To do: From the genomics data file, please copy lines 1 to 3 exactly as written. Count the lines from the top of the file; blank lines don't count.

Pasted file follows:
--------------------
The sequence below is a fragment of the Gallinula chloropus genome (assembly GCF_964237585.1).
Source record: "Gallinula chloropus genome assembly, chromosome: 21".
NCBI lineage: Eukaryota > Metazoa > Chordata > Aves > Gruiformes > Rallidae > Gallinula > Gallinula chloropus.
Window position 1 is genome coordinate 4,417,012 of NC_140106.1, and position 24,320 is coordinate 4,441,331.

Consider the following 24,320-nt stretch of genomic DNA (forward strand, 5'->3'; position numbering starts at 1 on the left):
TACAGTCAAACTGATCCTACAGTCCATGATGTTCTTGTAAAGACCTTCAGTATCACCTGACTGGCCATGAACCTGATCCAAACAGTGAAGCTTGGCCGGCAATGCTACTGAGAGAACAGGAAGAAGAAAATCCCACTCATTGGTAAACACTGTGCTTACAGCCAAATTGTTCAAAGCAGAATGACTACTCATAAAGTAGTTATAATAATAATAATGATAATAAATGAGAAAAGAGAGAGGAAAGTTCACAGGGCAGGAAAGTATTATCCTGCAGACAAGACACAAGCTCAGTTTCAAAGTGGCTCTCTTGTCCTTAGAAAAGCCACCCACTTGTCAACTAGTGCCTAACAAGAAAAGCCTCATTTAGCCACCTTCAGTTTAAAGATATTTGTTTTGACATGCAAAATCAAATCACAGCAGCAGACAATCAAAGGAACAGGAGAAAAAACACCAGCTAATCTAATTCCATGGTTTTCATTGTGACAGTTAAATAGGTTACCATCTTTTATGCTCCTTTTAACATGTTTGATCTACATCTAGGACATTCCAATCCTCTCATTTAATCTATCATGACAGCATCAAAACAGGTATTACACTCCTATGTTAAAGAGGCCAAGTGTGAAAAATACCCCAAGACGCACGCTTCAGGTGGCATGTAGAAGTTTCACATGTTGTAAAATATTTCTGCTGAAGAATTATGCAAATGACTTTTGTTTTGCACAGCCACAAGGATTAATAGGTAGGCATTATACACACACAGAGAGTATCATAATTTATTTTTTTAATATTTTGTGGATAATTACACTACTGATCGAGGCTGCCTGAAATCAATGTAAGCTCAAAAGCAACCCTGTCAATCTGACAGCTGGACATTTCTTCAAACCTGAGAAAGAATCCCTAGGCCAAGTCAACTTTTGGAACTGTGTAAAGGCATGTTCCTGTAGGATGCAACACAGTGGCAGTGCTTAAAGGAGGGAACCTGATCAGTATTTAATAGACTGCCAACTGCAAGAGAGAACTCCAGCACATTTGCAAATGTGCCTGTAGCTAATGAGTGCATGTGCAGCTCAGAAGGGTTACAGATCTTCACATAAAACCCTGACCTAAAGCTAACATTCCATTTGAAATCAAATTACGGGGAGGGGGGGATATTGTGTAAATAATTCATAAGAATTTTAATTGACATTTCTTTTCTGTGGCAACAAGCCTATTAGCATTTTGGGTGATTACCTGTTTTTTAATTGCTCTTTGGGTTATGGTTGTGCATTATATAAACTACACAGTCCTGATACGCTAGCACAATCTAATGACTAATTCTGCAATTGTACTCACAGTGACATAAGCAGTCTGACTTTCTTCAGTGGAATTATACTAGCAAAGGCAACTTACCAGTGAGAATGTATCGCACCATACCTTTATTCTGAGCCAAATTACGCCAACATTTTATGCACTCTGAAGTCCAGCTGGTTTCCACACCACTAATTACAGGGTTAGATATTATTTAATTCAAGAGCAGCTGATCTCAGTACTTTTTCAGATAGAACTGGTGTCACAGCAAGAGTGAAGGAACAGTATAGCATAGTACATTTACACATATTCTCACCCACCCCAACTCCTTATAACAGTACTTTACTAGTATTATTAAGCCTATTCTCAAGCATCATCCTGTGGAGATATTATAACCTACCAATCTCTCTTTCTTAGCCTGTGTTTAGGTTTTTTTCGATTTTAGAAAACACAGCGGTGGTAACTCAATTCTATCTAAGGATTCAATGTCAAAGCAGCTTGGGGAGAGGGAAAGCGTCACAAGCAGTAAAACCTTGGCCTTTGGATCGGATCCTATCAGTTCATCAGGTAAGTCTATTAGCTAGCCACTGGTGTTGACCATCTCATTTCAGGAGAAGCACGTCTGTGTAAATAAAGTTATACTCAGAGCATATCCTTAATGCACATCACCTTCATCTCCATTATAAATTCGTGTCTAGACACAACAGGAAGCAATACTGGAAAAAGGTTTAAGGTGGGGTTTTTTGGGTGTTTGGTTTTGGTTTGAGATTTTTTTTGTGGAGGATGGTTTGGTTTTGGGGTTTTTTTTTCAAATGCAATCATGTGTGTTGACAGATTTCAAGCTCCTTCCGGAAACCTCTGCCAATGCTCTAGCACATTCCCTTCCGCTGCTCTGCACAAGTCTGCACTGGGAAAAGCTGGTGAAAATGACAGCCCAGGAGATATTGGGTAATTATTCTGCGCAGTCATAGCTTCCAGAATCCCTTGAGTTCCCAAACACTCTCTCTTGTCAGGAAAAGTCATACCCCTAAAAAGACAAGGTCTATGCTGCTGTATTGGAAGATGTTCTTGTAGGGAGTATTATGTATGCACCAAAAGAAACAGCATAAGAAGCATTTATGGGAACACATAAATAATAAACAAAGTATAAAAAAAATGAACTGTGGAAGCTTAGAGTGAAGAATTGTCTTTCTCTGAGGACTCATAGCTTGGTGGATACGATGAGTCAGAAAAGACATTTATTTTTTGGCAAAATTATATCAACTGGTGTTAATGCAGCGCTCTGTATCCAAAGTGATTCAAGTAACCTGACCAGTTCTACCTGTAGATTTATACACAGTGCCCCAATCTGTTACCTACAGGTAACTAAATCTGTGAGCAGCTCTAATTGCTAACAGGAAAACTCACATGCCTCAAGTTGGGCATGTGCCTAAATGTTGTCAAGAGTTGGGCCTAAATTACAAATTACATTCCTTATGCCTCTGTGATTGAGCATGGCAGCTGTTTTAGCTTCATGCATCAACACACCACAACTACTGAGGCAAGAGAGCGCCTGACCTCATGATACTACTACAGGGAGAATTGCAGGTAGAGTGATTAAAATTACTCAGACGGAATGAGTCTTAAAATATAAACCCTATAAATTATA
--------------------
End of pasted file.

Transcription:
The sequence below is a fragment of the Gallinula chloropus genome (assembly GCF_964237585.1).
Source record: "Gallinula chloropus genome assembly, chromosome: 21".
NCBI lineage: Eukaryota > Metazoa > Chordata > Aves > Gruiformes > Rallidae > Gallinula > Gallinula chloropus.